(Note: The writers address the question, “Should the U.S. bolster its fleet to offset China’s growing naval strength?”)
WASHINGTON — Policymakers increasingly perceive China’s growing naval strength in Asia as an acute threat to American interests that must be met with a corresponding surge in U.S. naval power in the Pacific.
However, precisely what tangible threat a few more Chinese frigates on the other side of the planet poses to U.S. national security interests is rather difficult to identify. And exactly what objective is supposed to be achieved by boosting the U.S. Navy’s presence in the region is something of a mystery.
Hawks point to Chinese territorial claims and naval activity in the South China Sea as a signal of Beijing’s growing ability to undermine freedom of navigation. But capability does not equal intent. Indeed, any interruption in commercial shipping in the Pacific would be devastating for China’s own economic and security interests.
China is the largest trading nation in the world and relies on the South China Sea for almost 40 percent of all its trade, valued at roughly $1.5 trillion per year. If anything, Beijing’s more assertive posture suggests a determination not to close off vital sea lanes, but to keep them open.
It is notable, in addition, that the United States perceives a grave threat from China’s naval expansion that China’s own neighbors seem to miss.
Average defense spending as a percentage of GDP among the 11 East Asian states along China’s periphery has declined by almost half over the past 30 years. Moreover, none of them have engaged in their own freedom of navigation operations to directly challenge China, despite encouragement to do so from Washington.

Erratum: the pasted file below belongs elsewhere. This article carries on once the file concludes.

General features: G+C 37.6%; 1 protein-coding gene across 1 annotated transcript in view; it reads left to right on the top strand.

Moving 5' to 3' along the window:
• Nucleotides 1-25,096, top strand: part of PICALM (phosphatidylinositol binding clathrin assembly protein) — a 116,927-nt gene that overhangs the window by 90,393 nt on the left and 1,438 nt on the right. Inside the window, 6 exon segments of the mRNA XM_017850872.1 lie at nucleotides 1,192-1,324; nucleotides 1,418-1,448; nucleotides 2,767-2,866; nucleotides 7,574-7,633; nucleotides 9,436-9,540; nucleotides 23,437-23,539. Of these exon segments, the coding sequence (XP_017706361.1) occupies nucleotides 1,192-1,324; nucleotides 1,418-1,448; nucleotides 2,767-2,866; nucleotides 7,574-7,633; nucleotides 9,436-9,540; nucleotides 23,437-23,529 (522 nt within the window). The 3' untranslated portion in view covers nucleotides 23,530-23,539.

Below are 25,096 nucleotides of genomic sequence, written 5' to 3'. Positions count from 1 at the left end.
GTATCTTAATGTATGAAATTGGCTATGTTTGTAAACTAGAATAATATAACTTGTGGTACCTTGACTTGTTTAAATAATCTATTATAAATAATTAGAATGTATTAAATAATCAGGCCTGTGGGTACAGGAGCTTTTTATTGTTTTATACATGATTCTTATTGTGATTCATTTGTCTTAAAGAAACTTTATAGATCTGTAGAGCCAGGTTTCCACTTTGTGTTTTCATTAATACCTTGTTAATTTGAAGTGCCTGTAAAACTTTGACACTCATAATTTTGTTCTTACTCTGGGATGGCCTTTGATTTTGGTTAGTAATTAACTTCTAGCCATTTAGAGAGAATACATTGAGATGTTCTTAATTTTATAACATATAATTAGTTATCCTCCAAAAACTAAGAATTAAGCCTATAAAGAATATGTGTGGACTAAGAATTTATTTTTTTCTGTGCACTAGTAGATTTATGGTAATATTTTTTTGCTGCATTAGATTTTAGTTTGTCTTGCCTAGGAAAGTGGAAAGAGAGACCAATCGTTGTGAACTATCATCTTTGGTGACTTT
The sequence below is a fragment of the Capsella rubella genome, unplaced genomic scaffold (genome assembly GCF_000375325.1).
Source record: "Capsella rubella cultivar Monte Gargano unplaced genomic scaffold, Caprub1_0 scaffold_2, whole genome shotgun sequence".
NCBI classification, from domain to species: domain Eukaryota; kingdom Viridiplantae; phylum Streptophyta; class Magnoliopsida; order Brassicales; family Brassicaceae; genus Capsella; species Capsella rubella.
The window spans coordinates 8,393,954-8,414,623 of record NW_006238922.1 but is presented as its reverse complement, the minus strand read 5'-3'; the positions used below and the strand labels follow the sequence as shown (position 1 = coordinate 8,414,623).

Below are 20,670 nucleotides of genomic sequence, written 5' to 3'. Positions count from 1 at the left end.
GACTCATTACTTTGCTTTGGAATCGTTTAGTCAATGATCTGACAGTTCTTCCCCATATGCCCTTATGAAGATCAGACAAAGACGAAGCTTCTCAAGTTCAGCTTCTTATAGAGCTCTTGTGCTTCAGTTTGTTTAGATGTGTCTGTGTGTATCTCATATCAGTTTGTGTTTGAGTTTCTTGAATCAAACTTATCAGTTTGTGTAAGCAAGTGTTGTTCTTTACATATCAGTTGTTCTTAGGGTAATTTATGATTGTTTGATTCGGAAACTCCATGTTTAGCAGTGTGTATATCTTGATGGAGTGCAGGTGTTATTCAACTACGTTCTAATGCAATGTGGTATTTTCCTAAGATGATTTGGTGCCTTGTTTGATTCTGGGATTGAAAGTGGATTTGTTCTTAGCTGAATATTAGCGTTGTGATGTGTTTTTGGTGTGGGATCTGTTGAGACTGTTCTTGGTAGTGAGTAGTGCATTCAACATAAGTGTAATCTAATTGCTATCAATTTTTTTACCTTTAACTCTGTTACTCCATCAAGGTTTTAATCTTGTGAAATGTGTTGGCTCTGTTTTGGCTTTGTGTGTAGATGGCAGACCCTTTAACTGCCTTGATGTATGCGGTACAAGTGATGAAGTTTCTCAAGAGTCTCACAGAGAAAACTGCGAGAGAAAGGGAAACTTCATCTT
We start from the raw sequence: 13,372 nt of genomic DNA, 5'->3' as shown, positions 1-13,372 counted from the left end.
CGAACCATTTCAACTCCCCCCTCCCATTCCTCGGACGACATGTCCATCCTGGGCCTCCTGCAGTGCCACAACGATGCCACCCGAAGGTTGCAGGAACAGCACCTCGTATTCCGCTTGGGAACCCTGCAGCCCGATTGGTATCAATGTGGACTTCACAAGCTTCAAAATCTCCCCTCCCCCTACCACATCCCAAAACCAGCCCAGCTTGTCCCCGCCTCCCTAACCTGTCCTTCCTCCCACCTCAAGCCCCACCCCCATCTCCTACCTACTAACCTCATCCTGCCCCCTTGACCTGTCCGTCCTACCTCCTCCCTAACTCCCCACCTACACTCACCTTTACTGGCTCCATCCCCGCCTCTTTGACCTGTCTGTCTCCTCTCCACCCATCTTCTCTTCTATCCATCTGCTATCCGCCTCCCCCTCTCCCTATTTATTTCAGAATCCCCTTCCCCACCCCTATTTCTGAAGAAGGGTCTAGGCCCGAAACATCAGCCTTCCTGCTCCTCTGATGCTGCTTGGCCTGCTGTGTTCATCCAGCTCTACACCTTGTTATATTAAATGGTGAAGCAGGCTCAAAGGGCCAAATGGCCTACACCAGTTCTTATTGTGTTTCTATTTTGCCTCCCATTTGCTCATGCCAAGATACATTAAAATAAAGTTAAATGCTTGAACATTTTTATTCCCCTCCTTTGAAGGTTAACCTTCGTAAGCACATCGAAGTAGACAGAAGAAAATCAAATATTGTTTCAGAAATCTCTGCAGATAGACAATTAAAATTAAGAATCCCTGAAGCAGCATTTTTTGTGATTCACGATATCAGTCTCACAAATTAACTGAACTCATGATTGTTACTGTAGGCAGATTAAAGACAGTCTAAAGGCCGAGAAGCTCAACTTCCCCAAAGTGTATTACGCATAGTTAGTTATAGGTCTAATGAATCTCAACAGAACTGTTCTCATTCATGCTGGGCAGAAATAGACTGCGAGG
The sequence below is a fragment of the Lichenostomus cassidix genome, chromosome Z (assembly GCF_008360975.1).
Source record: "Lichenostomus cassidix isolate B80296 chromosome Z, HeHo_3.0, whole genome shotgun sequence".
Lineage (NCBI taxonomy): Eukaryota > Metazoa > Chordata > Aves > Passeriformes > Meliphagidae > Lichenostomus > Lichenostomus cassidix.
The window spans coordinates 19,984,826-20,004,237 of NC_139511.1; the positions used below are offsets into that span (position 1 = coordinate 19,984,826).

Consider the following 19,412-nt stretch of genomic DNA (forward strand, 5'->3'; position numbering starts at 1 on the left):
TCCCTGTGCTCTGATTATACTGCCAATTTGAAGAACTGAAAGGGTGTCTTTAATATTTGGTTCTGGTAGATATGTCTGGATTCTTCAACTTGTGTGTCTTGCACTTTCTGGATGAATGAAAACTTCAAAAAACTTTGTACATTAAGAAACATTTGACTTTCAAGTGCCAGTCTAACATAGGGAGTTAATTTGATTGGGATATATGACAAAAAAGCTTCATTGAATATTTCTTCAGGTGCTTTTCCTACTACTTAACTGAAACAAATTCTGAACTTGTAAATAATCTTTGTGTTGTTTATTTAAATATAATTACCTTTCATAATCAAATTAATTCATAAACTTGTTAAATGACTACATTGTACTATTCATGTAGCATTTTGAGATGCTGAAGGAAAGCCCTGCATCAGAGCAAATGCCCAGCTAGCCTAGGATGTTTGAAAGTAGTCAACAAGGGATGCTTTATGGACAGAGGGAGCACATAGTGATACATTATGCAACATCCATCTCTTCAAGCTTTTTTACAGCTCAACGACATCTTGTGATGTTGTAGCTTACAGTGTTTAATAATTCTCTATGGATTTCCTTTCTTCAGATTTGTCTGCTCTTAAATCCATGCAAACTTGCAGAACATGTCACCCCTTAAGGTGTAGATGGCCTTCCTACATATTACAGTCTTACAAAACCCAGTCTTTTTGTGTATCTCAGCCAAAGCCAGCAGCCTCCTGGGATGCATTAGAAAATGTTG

The Philippines had a major dispute with China over maritime and territorial claims, which led to multiple naval standoffs, but now Manila appears to be buddying up to Beijing, not balancing against it. If China’s own proximate rivals don’t see a major threat, why should we?
Even stipulating that Chinese naval power is a problem, one is still left to wonder what effect beefing up the U.S. Pacific Fleet is expected to have on Beijing’s calculations.
Are we to believe Beijing will respond to a proliferation of U.S. warships off its shore by slashing its naval budget, decommissioning scores of ships, and eagerly forfeiting its regional ambitions?
There is a glaring logical contradiction in depicting China as a nascent peer competitor doggedly seeking to supplant America as the global juggernaut by whatever means necessary, but which will abruptly cower in response to a mild U.S. naval buildup in the Pacific Ocean.
More likely, cranking up a Sino-American naval competition will generate heightened fear and suspicion in Beijing.
Combined with President Trump’s threat of a trade war and his pugnacious foreign policy rhetoric, that is a recipe for inducing a more aggressive Chinese posture and locking the 21st century’s two major powers into a new cold war.
The truth is that China’s naval expansion threatens not so much America’s security, but its prestige. China’s rise is a symbolic threat to America’s status as the world’s sole superpower, the indispensable nation. We would be well advised to curb such pretensions.
China is most interested in continued economic growth and in gaining international status, respect, and recognition. It is far better to accommodate such benign objectives than to inflate the threat from China and ignite a bitter great power rivalry that neither country can win.
John Glaser is director of foreign policy studies at the Cato Institute, a leading Washington think-tank. He earned a bachelor of arts in political science from the University of Massachusetts and a bachelor of arts in international security from George Mason University. Readers may write at Cato, 1000 Massachusetts Avenue NW, Washington, D.C 20001-5403.